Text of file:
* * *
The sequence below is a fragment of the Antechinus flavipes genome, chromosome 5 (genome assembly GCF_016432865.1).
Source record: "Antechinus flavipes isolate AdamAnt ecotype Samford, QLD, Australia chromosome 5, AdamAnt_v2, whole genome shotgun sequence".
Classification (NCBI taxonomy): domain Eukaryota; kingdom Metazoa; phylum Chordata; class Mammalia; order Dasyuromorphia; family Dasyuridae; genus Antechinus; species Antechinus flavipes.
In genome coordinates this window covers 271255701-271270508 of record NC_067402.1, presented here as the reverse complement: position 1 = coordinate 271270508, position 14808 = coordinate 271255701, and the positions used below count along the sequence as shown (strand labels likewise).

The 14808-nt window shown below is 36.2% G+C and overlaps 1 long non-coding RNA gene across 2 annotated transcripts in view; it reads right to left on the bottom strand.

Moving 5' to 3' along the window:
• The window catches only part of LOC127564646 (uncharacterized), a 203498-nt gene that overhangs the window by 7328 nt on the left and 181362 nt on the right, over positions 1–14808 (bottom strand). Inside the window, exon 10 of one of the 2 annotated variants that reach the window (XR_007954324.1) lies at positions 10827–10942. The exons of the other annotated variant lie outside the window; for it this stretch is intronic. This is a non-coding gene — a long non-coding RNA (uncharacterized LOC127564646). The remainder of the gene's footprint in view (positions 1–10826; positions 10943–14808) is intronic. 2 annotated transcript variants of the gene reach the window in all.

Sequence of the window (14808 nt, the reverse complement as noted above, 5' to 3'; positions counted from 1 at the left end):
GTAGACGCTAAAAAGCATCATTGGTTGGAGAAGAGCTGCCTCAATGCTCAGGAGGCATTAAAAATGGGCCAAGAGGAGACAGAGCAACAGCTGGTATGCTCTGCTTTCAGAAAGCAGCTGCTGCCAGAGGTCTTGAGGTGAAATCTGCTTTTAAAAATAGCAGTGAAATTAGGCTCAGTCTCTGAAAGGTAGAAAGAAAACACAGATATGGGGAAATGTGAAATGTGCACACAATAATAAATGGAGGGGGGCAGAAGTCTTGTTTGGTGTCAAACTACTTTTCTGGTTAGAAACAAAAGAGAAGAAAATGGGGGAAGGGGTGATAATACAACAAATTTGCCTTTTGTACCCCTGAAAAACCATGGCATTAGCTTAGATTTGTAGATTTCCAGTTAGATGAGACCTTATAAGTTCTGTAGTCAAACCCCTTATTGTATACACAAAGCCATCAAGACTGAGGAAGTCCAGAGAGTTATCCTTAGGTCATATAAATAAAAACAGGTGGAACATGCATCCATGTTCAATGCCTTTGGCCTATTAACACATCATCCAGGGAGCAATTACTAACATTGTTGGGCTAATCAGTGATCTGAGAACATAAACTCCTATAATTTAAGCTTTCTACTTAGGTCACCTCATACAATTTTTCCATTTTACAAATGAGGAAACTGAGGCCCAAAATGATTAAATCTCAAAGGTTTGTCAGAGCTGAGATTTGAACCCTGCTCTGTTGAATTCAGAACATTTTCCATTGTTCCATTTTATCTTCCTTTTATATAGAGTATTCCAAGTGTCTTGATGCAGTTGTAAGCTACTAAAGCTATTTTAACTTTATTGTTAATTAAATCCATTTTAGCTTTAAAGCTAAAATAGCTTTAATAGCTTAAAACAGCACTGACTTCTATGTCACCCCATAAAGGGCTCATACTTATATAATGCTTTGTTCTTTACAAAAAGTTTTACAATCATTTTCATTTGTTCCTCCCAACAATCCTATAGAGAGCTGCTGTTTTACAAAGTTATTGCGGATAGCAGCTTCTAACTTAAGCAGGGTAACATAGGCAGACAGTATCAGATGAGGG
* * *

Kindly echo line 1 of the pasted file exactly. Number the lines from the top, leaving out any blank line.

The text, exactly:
The sequence below is a fragment of the Antechinus flavipes genome, chromosome 5 (genome assembly GCF_016432865.1).